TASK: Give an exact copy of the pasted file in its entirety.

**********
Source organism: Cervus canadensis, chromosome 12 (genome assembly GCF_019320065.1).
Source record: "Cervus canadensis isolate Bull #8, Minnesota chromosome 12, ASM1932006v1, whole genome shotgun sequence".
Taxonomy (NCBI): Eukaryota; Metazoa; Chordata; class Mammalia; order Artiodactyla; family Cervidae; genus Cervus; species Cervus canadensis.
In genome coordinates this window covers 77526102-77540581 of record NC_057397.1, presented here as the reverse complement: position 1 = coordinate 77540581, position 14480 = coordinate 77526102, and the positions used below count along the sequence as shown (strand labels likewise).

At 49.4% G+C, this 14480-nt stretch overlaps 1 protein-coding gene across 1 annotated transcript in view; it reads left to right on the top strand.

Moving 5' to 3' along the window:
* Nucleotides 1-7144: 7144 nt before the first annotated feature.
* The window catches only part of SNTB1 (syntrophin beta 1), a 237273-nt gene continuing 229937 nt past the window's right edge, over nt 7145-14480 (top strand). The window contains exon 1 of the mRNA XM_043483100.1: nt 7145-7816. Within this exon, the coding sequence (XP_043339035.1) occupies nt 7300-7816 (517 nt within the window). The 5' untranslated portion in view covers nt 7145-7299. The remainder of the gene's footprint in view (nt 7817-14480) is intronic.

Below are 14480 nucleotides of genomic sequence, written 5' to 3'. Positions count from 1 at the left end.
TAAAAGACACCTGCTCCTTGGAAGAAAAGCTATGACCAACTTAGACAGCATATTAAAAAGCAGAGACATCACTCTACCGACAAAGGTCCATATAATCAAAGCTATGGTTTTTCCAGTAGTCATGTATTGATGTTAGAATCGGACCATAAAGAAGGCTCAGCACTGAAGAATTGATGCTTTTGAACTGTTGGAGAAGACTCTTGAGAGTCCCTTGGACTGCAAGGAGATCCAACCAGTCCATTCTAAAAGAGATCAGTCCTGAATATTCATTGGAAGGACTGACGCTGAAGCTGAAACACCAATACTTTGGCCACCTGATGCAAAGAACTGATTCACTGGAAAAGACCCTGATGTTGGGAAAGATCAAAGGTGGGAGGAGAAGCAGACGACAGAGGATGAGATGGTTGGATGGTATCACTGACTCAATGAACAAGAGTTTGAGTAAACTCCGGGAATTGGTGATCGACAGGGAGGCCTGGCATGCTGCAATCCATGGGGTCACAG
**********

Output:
Source organism: Cervus canadensis, chromosome 12 (genome assembly GCF_019320065.1).
Source record: "Cervus canadensis isolate Bull #8, Minnesota chromosome 12, ASM1932006v1, whole genome shotgun sequence".
Taxonomy (NCBI): Eukaryota; Metazoa; Chordata; class Mammalia; order Artiodactyla; family Cervidae; genus Cervus; species Cervus canadensis.
In genome coordinates this window covers 77526102-77540581 of record NC_057397.1, presented here as the reverse complement: position 1 = coordinate 77540581, position 14480 = coordinate 77526102, and the positions used below count along the sequence as shown (strand labels likewise).

At 49.4% G+C, this 14480-nt stretch overlaps 1 protein-coding gene across 1 annotated transcript in view; it reads left to right on the top strand.

Moving 5' to 3' along the window:
* Nucleotides 1-7144: 7144 nt before the first annotated feature.
* The window catches only part of SNTB1 (syntrophin beta 1), a 237273-nt gene continuing 229937 nt past the window's right edge, over nt 7145-14480 (top strand). The window contains exon 1 of the mRNA XM_043483100.1: nt 7145-7816. Within this exon, the coding sequence (XP_043339035.1) occupies nt 7300-7816 (517 nt within the window). The 5' untranslated portion in view covers nt 7145-7299. The remainder of the gene's footprint in view (nt 7817-14480) is intronic.

Below are 14480 nucleotides of genomic sequence, written 5' to 3'. Positions count from 1 at the left end.
TAAAAGACACCTGCTCCTTGGAAGAAAAGCTATGACCAACTTAGACAGCATATTAAAAAGCAGAGACATCACTCTACCGACAAAGGTCCATATAATCAAAGCTATGGTTTTTCCAGTAGTCATGTATTGATGTTAGAATCGGACCATAAAGAAGGCTCAGCACTGAAGAATTGATGCTTTTGAACTGTTGGAGAAGACTCTTGAGAGTCCCTTGGACTGCAAGGAGATCCAACCAGTCCATTCTAAAAGAGATCAGTCCTGAATATTCATTGGAAGGACTGACGCTGAAGCTGAAACACCAATACTTTGGCCACCTGATGCAAAGAACTGATTCACTGGAAAAGACCCTGATGTTGGGAAAGATCAAAGGTGGGAGGAGAAGCAGACGACAGAGGATGAGATGGTTGGATGGTATCACTGACTCAATGAACAAGAGTTTGAGTAAACTCCGGGAATTGGTGATCGACAGGGAGGCCTGGCATGCTGCAATCCATGGGGTCACAG